- Radiation protection: Lead offers protection against X-rays.
Zinc is present in everyday life in the form of coins. However, it also has other important uses:
- Galvanisation: Zinc is commonly applied as a coating to protect iron and steel from corrosion in a process known as galvanisation.
- Batteries: As an anode component material in batteries.
- Brass: Created by alloying zinc and copper.
Apart from precious metals, tin is one of the most expensive non-ferrous metals. Hence, recycling from secondary materials is very important.
Its applications are very varied:
- Cans: by covering steel sheet with a thin layer of tin one obtains tinplate, the raw material to make cans
- Car production: tin increases the resistance of the motor block, piston rings and clutch plates;
- Springs of any kind become tougher through the addition of tin
- Glass: tin oxide coatings of glass surfaces to make them more resistant
- Almost 40% of the world’s demand for copper is met using recycled material.
- At present, approximately 30% of global zinc production comes from secondary zinc.
- Over 80% of the zinc available for recycling is eventually recycled.
- Of an estimated total of 700 million tonnes of aluminium produced since commercial manufacturing began in the 1880s, about 75% of this is still being used as secondary raw material today.
- One tonne of recycled aluminium saves up to 8 tonnes of bauxite, 14,000 kWh of energy, 40 barrels (6300 litres) of oil, 238 million Btu's of energy and 7.6 cubic metres of landfill.
- The energy saved by recycling one tonne of aluminium is more than enough to power a US household for a whole year (The average US household uses about 10,000 kWh year).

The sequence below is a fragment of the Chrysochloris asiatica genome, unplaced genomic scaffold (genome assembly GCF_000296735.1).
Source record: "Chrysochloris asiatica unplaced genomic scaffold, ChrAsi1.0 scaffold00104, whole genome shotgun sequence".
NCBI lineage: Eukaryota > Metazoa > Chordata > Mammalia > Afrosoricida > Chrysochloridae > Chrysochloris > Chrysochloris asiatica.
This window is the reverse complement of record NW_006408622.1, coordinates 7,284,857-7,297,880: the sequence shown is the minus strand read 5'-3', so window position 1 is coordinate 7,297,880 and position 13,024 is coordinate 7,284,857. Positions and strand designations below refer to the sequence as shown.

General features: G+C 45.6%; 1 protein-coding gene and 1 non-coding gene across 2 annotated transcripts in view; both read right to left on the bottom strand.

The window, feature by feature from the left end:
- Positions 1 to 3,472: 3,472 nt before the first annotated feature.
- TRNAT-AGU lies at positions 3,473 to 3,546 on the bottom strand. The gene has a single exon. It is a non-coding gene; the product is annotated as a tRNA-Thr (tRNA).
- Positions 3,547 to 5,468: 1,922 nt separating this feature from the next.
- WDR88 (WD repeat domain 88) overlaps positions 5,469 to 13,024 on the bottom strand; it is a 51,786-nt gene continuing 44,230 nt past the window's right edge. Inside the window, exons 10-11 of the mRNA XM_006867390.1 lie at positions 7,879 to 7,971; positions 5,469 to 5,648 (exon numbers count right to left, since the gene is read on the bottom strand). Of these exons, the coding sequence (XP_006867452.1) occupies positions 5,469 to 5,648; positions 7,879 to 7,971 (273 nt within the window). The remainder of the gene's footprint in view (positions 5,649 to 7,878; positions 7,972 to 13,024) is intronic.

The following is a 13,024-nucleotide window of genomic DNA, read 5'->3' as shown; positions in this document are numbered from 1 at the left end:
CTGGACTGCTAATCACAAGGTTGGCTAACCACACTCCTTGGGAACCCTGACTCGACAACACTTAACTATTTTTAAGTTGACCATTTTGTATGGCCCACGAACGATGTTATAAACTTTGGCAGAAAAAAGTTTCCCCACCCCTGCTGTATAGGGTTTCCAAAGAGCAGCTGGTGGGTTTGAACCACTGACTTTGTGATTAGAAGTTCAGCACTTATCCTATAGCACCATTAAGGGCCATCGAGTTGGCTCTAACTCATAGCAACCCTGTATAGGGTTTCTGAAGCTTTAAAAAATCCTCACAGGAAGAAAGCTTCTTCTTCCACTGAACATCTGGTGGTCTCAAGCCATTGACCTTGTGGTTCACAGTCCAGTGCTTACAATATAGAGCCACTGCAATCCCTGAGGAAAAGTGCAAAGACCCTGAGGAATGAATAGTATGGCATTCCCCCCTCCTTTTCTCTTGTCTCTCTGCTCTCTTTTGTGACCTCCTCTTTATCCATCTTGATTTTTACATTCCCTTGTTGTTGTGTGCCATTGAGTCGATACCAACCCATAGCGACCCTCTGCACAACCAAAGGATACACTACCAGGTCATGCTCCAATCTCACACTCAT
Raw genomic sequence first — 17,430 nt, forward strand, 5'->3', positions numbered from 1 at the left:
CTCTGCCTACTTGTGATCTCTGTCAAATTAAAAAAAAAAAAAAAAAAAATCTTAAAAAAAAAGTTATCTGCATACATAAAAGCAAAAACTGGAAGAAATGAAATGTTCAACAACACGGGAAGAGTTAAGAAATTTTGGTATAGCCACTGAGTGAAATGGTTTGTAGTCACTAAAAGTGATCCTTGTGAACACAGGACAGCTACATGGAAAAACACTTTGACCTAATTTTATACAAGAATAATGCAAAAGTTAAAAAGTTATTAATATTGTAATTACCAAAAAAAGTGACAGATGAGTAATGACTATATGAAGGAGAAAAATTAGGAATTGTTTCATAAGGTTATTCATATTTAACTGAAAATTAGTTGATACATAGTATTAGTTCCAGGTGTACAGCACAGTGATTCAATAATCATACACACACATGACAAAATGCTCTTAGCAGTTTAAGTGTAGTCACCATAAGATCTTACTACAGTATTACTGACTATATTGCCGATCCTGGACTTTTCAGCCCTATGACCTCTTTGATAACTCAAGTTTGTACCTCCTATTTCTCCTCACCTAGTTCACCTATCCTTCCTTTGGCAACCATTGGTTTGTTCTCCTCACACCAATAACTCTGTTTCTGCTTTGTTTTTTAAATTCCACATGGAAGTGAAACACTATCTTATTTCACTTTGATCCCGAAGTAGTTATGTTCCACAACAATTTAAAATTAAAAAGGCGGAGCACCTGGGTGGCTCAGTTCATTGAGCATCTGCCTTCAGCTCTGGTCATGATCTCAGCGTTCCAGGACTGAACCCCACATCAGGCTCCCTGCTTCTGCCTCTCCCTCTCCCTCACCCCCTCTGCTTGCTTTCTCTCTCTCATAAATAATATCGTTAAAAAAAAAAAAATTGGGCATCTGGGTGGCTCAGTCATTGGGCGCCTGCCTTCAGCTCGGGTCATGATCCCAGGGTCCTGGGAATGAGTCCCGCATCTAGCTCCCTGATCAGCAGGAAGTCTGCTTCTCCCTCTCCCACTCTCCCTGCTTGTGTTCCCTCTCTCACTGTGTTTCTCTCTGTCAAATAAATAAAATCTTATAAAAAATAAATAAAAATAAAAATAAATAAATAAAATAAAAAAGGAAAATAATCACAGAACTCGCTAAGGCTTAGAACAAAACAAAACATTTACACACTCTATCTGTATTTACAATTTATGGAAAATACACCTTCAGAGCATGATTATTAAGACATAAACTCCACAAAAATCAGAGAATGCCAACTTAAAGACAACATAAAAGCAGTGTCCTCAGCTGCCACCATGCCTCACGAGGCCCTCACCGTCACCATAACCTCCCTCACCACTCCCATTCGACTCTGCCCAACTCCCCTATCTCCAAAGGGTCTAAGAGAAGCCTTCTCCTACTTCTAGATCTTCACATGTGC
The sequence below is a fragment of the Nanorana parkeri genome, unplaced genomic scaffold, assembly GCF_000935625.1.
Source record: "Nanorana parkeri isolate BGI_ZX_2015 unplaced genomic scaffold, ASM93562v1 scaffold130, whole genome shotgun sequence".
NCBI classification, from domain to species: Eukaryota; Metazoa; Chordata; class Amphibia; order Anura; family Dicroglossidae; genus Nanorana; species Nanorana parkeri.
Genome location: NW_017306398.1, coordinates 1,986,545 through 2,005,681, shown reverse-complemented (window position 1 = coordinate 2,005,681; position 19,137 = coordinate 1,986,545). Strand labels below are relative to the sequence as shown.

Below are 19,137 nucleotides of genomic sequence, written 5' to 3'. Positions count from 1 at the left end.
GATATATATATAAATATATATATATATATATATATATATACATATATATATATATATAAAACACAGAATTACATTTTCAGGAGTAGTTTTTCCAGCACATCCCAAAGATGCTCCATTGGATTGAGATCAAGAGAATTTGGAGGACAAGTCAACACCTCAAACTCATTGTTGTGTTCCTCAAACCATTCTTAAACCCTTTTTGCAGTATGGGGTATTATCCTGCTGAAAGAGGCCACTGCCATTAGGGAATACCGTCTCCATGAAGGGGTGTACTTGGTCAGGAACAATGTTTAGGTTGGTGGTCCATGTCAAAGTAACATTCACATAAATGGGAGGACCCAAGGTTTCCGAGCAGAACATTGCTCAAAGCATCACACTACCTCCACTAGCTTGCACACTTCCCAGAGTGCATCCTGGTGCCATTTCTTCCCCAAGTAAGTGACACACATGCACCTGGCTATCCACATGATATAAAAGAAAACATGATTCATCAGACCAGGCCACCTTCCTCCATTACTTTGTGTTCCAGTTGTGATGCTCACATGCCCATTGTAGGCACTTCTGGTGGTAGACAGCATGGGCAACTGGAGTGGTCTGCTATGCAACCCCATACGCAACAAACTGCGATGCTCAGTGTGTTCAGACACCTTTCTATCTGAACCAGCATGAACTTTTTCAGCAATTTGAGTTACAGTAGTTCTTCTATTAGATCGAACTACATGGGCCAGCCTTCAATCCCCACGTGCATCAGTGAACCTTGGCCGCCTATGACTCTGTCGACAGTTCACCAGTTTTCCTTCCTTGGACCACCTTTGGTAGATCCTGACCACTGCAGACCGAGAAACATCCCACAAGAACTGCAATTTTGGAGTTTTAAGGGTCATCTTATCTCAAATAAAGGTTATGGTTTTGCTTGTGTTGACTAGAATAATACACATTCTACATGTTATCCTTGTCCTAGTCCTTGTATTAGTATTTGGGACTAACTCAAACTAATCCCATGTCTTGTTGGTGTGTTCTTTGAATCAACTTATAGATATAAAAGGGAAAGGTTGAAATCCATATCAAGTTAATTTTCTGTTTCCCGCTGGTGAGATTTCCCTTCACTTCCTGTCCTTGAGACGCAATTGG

- Recycling aluminium uses 95% less energy than producing aluminium using raw materials.
- Recycling one aluminium can saves enough energy to power a 100-watt bulb for almost four hours.
- A used aluminium can is recycled and back on the grocery shelf in as little as 60 days.
- For every single can manufactured using virgin ore, the same amount of energy used will produce 20 recycled cans.
- The aluminium drink can is the world's most recycled container - more than 63% of all cans are recycled worldwide.
Copper’s recycling value is so high that premium-grade scrap holds at least 95% of the value of the primary metal from newly mined ore.
Recycling copper saves up to 85% of the energy used in primary production.
In order to extract copper from copper ore, the energy required is approximately 95 million Btu/tonne. Recycling copper uses much less energy, about 10 million Btu/tonne.
By using copper scrap, we reduce CO2 emissions by 65%
The average car contains up to 10 kg of zinc in its galvanised body panels. When they are discarded, these panels can be readily made into new parts of identical quality.
Total recovery of zinc within the non-ferrous metals industry amounts to 2.9 million tonnes, of which 1.5 million are new scrap or process residues and 1.4 million are old scrap.
Secondary zinc production uses 76% less energy than primary.
Nearly 70% of zinc from end- of-life products,, is recycled. Old zinc scrap consists primarily of die cast parts, brass objects, end-of-life vehicles, household appliances, old air conditioning ducts, obsolete highway barriers, and street lighting.
50% of the lead produced and used each year throughout the world has been used before in other products.
Today, about 80% of lead is used in acid batteries, all of which is recoverable and recyclable. Some countries boast a 100% recycling rate and most are capable of the same result.
Using secondary lead instead of ore reduces CO2 emissions by 99%
Globat tin production amounts to 350,000 tonnes of which 50,000 tonnes is produced from scrap and other secondary sources.
Primary production of tin requires 99% more energy than secondary production
|Vice-President||Andy Wahl (USA)|
|Board Members||Ibrahim Aboura (United Arab Emirates), Graeme Cameron (Australia), Mogens Christensen (Denmark), Shigenori Hayashi (Japan), Alejandro Jaramillo (Mexico), Sidney Lazarus (South Africa), Ildar Neverov (Russia), Volker Pawlitzki (Germany), Robert Voss CBE (United Kingdom)|
|General Delegate||Paul Coyte (New Zealand)|